Seasonings: Episode 6

I Followed My Heart And It Led Me Into The Fridge

– Author Unknown

Seasonings are essential to your pantry. Your pantry should include, Kosher or sea salt, black pepper, oregano, thyme, turmeric, chili powder, cayenne, cinnamon, cumin, fresh parsley, and fresh basil. Optional items are fresh cilantro, red pepper flakes, rosemary, sage and paprika and dill.

KOSHER SALT

There are some misconceptions about kosher Salt. Kosher foods are only eaten by people who follow Jewish laws, isn’t true. Another common misconception is that, kosher salt leads to hypertension.

There are several health benefits in Kosher salts. Its helps digestion, preserves blood vessels and cells, it doesn’t contain any additive iodine, the grains are coarser and larger, it shortens cooking time, and the vitamin K prevents muscle degeneration.

It’s ideal for drawing out moisture from meat, making it perfect to use during the koshering process. Kosher salt can be used for cooking almost everything.

Cheers!

Sea Salt

Evaporating seawater or saltwater lakes creates sea salt. Sea salt isn’t processed to remove minerals and the granules are large and coarse. Sea salt comes in a variety of colors, including pink, gray and green, which may indicate its source and mineral content.

Sea salt is know for its coarse, crunchy texture and stronger flavor. It is widely used in potato chips and other snacks because of its ALL natural nature.
Some health conscious people choose it because it contains minerals like magnesium.

The difference between it and table salt is the salt content and coarseness.

Cheers!

Black Pepper


Black pepper is derived from the Piperaceae family. It’s considered both a spice and a medicine. Piperine, causes the spiciness. It has a bitter, pungent and hot taste. A pinch of black pepper added to scrambled eggs is heaven. Next to garlic, it is my most favorite flavor enhancer.

Black pepper is known to offer a number of health benefits. It helps promote weight loss, improve digestion, relieve cold and cough, boost metabolism, and treat skin problems.

Try some freshly ground black pepper added to turmeric milk or turmeric tea.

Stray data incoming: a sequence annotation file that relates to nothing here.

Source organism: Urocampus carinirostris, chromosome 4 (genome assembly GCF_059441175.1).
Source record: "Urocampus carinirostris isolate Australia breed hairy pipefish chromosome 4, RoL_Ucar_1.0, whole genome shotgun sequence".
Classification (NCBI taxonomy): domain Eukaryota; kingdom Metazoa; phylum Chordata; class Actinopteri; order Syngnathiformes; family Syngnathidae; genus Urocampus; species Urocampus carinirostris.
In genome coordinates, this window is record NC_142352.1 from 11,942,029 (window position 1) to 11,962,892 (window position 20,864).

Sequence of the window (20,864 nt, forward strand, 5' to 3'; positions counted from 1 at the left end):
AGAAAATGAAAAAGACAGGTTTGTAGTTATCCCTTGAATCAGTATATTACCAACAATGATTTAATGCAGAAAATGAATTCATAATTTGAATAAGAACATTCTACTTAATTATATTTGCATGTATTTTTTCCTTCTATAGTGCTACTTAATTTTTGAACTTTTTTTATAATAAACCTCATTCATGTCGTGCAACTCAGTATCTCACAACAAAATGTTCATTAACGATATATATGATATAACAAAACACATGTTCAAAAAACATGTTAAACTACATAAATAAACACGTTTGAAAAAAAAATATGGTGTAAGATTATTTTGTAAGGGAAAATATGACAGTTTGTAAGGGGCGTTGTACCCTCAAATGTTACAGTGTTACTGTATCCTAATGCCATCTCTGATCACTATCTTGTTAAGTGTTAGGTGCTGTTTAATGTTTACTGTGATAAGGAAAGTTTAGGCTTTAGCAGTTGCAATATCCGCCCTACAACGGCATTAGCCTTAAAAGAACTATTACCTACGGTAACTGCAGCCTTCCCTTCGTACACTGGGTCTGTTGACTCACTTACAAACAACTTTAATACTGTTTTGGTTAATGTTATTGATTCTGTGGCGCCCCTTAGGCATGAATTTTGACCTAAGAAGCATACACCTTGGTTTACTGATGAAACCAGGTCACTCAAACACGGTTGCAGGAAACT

Cheers!

Oregano

Oregano is widely used in Mediterranean cooking. It was originally native to the mountainsides of Greece, Italy and other Mediterranean countries. You’ll see it in dishes such as pasta sauces, pizza, bread, and even in marinades for chicken and other meats.

Oregano can be used for medicinal purposes as well. It has anti-bacterial, antioxidant, anti-fungal, anti-inflammatory, and anti-histamine properties.

Try making  some Oregano tea. You can infuse its healthy properties by soaking the dried leaves and using it as room freshener.

Cheers!

Thyme

Fresh thyme is a woody plant, with tiny leaves that must be stripped from the stem before using, To keep thyme fresh it should be wrapped in a damp paper towel and place it in the refrigerator to keep it fresh for longer. Thyme can be dried and stored in airtight jars in the pantry.

Thyme is a good antioxidant. It has antibacterial properties and can help to treat athlete’s foot. It can help to ease all types of cough and stimulate digestion. Other uses are weight loss, and relieving sinus, asthma, and nasal congestion. It is said to reduce the risk of cancer, and heart and liver ailments.

Many people use thyme in baking, grilling, and poaching. It can be added to stocks, and doughs.

Cheers!

Turmeric

Turmeric is made from the ground roots of the plant. Its known for its bright yellow color. Turmeric is made of the ground roots of the plant. Turmeric products may come in the form of capsules, teas, powders, and extracts. It’s so beautiful! It can be used on the skin as a colorant. It gives the skin a lovely golden color.

Ayurvedic medicine, recommends turmeric for a variety of health conditions such as chronic pain and inflammation.

Ground turmeric is also a major ingredient in curry powder.

Try some Turmeric in milk or tea.

Cheers!

Chili Powder